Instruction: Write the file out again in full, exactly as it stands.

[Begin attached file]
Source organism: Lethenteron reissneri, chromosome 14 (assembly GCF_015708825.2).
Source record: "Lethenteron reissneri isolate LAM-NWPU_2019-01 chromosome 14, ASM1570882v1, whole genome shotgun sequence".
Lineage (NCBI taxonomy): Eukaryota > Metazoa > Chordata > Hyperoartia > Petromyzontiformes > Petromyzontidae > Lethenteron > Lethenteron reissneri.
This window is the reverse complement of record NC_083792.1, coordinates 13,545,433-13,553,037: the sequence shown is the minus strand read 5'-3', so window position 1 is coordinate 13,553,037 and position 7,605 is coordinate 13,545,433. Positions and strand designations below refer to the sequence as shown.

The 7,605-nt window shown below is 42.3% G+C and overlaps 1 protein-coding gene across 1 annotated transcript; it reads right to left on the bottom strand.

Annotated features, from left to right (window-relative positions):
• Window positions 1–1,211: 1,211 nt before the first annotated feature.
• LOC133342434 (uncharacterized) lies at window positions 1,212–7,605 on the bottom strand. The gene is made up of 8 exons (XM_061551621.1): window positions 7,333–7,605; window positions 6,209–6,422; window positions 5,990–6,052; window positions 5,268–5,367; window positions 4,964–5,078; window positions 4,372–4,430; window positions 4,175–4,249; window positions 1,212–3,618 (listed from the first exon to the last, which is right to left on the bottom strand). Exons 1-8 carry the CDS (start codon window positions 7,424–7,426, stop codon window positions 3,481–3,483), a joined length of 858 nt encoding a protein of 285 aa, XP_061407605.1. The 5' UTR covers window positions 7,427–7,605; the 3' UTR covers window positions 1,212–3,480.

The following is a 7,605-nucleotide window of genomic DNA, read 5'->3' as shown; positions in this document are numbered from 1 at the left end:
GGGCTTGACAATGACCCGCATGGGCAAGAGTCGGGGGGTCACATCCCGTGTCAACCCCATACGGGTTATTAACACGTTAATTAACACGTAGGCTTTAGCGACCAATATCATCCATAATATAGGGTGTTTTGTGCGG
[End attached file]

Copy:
Source organism: Lethenteron reissneri, chromosome 14 (assembly GCF_015708825.2).
Source record: "Lethenteron reissneri isolate LAM-NWPU_2019-01 chromosome 14, ASM1570882v1, whole genome shotgun sequence".
Lineage (NCBI taxonomy): Eukaryota > Metazoa > Chordata > Hyperoartia > Petromyzontiformes > Petromyzontidae > Lethenteron > Lethenteron reissneri.
This window is the reverse complement of record NC_083792.1, coordinates 13,545,433-13,553,037: the sequence shown is the minus strand read 5'-3', so window position 1 is coordinate 13,553,037 and position 7,605 is coordinate 13,545,433. Positions and strand designations below refer to the sequence as shown.

The 7,605-nt window shown below is 42.3% G+C and overlaps 1 protein-coding gene across 1 annotated transcript; it reads right to left on the bottom strand.

Annotated features, from left to right (window-relative positions):
• Window positions 1–1,211: 1,211 nt before the first annotated feature.
• LOC133342434 (uncharacterized) lies at window positions 1,212–7,605 on the bottom strand. The gene is made up of 8 exons (XM_061551621.1): window positions 7,333–7,605; window positions 6,209–6,422; window positions 5,990–6,052; window positions 5,268–5,367; window positions 4,964–5,078; window positions 4,372–4,430; window positions 4,175–4,249; window positions 1,212–3,618 (listed from the first exon to the last, which is right to left on the bottom strand). Exons 1-8 carry the CDS (start codon window positions 7,424–7,426, stop codon window positions 3,481–3,483), a joined length of 858 nt encoding a protein of 285 aa, XP_061407605.1. The 5' UTR covers window positions 7,427–7,605; the 3' UTR covers window positions 1,212–3,480.

The following is a 7,605-nucleotide window of genomic DNA, read 5'->3' as shown; positions in this document are numbered from 1 at the left end:
GGGCTTGACAATGACCCGCATGGGCAAGAGTCGGGGGGTCACATCCCGTGTCAACCCCATACGGGTTATTAACACGTTAATTAACACGTAGGCTTTAGCGACCAATATCATCCATAATATAGGGTGTTTTGTGCGG